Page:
by SOPHIE KERMAN
“Theatre,” says Governor Phillip early on in Our Country’s Good, “is an expression of civilization.” In Timberlake Wertenbaker‘s 1988 play, now on the Guthrie Theater‘s McGuire Proscenium Stage, certainly makes a case that theatre has the power to provide dignity and self-respect in the most abject places. Set in 1788 in New South Wales (now Australia), the play follows a group of convicts who are recruited to act in a play, ostensibly so that they have something more edifying to watch than an endless parade of hangings.
Our Country’s Good is based on a true story of an Australian production of George Farquhar’s The Recruiting Officer, and as a historical play, it does not shy away from the painful details of the lives of the convicts. Depicting situations of food scarcity, deep economic and sexual inequalities, and extreme punishments for small offenses, the play certainly casts a critical eye on British history in Australia. As an American who knows little about the subject, this was interesting to find out about, though perhaps not as trenchant a critique as it would have been were I more steeped in British/Australian history.
The play’s arguments about theatre itself, though, are more problematic. Created, and subsequently revived, at times when arts funding was under threat, Our Country’s Good has the clear agenda of promoting the value and transformative power of the arts. This is an argument I support to the fullest; however, if “theatre is an expression of civilization”, then the play fails to think critically about whose civilization is being expressed and promoted. Although some convict characters rightly object that Farquhar’s Restoration comedy has nothing to do with them, Our Country’s Good ultimately portrays upper-class theatre as a means of civilizing the unwashed masses, a message that both condescends to its actors and sidesteps some of theatre’s real political and revolutionary potential. (As a plea for more funding, however, they play’s appeal to the charity of benevolent patrons of the arts is undeniable.)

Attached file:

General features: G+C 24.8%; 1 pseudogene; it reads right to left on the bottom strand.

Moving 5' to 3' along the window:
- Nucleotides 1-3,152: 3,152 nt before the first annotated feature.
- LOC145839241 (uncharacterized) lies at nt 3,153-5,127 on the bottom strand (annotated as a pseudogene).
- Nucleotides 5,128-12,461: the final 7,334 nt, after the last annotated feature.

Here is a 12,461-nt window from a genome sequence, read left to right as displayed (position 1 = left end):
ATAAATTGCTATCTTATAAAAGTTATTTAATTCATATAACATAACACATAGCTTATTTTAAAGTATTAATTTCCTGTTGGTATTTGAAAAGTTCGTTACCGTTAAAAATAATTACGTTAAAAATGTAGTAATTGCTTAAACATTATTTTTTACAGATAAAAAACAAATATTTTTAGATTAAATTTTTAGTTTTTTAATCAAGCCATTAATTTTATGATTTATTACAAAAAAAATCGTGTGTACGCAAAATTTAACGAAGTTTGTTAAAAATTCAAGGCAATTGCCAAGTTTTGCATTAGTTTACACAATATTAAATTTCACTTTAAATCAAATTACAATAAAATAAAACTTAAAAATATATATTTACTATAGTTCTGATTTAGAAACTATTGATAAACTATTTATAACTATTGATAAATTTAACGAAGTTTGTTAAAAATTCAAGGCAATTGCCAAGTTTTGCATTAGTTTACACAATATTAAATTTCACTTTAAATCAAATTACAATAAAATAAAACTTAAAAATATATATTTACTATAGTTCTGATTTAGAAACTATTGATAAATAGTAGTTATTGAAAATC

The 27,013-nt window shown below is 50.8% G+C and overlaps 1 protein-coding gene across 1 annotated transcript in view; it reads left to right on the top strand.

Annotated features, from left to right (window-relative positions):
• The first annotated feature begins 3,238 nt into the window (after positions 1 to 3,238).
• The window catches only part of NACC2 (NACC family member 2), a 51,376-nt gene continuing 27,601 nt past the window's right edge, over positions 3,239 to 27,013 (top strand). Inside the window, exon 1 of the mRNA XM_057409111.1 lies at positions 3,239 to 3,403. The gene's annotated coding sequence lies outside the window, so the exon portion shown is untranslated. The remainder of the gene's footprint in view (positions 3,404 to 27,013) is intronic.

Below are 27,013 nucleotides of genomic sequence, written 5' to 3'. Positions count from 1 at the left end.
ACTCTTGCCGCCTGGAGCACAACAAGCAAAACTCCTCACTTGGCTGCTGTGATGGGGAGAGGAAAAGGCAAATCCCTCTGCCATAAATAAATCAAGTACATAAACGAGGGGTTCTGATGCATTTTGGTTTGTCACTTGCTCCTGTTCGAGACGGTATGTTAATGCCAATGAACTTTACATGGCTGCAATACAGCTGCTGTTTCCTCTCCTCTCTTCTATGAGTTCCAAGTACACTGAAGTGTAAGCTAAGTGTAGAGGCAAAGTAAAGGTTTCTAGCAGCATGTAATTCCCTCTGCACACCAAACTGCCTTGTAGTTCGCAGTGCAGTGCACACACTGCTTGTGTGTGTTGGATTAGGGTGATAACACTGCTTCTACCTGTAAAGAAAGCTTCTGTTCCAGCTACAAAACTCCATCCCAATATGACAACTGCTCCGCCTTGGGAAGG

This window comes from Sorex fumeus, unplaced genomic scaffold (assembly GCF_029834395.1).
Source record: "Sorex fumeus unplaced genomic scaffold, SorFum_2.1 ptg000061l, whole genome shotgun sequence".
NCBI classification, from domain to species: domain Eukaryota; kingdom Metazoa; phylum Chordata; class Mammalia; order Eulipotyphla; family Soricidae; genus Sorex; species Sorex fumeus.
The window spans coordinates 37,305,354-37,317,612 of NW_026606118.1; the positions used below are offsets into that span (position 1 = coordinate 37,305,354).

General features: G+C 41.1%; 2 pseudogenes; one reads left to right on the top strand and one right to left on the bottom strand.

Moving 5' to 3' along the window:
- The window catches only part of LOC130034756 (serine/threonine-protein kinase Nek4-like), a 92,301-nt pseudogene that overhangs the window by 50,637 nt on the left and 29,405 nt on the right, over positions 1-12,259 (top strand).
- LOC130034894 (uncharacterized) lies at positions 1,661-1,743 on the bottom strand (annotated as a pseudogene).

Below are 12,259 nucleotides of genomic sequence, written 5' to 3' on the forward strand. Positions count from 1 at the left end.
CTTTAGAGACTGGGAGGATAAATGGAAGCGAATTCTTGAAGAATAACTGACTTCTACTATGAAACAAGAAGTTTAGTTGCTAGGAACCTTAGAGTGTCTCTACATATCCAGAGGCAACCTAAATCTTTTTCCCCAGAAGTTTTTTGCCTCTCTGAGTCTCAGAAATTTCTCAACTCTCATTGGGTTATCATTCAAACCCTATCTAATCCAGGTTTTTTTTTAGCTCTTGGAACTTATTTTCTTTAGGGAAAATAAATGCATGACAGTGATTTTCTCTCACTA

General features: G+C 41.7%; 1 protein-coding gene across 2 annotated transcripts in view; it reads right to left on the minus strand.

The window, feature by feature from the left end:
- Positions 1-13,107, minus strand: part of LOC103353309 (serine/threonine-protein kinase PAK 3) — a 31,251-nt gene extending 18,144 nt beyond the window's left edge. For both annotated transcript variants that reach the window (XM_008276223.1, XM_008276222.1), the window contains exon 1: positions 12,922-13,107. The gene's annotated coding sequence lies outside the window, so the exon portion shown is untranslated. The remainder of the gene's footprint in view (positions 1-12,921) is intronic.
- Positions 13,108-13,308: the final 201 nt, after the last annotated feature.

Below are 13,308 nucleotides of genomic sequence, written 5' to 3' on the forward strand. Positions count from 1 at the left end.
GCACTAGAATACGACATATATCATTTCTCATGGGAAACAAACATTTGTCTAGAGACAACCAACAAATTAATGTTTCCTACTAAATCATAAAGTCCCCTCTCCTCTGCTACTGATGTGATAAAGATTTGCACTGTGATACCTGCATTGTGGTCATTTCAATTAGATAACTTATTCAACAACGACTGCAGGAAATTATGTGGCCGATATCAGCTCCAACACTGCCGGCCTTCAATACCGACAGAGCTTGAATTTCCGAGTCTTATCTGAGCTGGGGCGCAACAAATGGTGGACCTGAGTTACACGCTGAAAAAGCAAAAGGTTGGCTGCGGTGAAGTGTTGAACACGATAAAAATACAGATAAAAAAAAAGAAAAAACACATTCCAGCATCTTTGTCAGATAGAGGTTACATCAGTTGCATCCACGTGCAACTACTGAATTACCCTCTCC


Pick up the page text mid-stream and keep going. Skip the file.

This being said, however, the Out of Joint / Octagon Theatre Bolton Production is excellently done. Although almost the entire ensemble is cast in multiple roles, they all provide convincing, at times moving portrayals of characters in unthinkably difficult situations. The women – Kathryn O’Reilly, Jessica Tomchak, Anna Tierney, and Victoria Gee – all stand out for their three-dimensional performances, as well as for their admirable skills at (intentionally) spitting long distances. Somehow, as one of two actors of color in the cast, Cornelius McCarthy has to play both a Magical Negro (in this case, Aboriginal) and a caricatured groveling Malagasy man (see Uncle Tomfoolery); to his credit, he does a good job with poor writing, and particularly shines as the narrow-minded officer Watkin Tench.
While Crimes of the Heart, the other play currently on a Guthrie main stage, is a problematic interpretation of a good play, Our Country’s Good is a good interpretation of a problematic play. Together, they create a clear picture of what kinds of audiences and artistic values are being cultivated by the Guthrie. Although I hesitate to cite so many tropes in one review, this play is a fairly clear example of White Man’s Burden – the idea of the privileged having the responsibility to bring “civilization” to the underprivileged – being used as an argument for increased arts funding. Its goals are laudable, the acting is vivid and engaging, and its historical aspects are fascinating… if it does succeed at pulling in more wealthy donors, then will its troubling politics have been worth it?
Our Country’s Good, by Timberlake Wertenbaker. At the Guthrie Theater, May 21 – June 29, 2014 on the McGuire Proscenium Stage at 818 South 2nd Street, Minneapolis, MN 55415. Tickets $34-64 at http://www.guthrietheater.org/plays_events/plays/our_country%E2%80%99s_good.